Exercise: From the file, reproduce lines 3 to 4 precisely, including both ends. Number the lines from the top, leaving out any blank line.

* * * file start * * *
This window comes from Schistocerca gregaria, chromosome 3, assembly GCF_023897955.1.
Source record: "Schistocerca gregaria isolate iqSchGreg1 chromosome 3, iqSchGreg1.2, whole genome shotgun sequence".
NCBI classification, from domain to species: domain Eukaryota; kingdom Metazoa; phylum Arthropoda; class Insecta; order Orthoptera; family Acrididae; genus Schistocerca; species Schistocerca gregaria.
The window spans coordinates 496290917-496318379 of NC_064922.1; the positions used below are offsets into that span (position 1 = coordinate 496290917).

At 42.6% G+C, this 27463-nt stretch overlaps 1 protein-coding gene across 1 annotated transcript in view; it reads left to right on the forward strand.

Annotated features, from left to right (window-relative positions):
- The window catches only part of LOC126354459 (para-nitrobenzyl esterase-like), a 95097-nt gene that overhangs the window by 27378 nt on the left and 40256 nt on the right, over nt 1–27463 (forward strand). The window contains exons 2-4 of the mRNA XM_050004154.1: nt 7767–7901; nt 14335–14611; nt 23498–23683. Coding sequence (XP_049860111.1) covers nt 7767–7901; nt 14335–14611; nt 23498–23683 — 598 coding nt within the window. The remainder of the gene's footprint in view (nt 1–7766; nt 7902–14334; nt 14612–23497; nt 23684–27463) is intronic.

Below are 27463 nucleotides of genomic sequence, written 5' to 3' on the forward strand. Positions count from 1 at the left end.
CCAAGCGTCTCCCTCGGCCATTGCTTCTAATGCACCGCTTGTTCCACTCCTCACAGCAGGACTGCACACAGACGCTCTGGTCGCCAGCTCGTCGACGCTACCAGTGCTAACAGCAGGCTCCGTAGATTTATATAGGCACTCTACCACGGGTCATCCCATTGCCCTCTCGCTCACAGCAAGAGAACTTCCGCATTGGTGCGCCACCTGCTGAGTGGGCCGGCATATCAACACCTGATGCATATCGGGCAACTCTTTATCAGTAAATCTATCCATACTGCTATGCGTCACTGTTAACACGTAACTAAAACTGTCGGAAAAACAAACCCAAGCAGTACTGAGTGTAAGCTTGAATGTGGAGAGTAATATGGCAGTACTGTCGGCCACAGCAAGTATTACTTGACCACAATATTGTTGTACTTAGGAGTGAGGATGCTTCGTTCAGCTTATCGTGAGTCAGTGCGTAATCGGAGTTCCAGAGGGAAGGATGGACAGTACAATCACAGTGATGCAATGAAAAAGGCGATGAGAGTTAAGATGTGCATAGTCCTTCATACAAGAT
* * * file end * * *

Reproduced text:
NCBI classification, from domain to species: domain Eukaryota; kingdom Metazoa; phylum Arthropoda; class Insecta; order Orthoptera; family Acrididae; genus Schistocerca; species Schistocerca gregaria.
The window spans coordinates 496290917-496318379 of NC_064922.1; the positions used below are offsets into that span (position 1 = coordinate 496290917).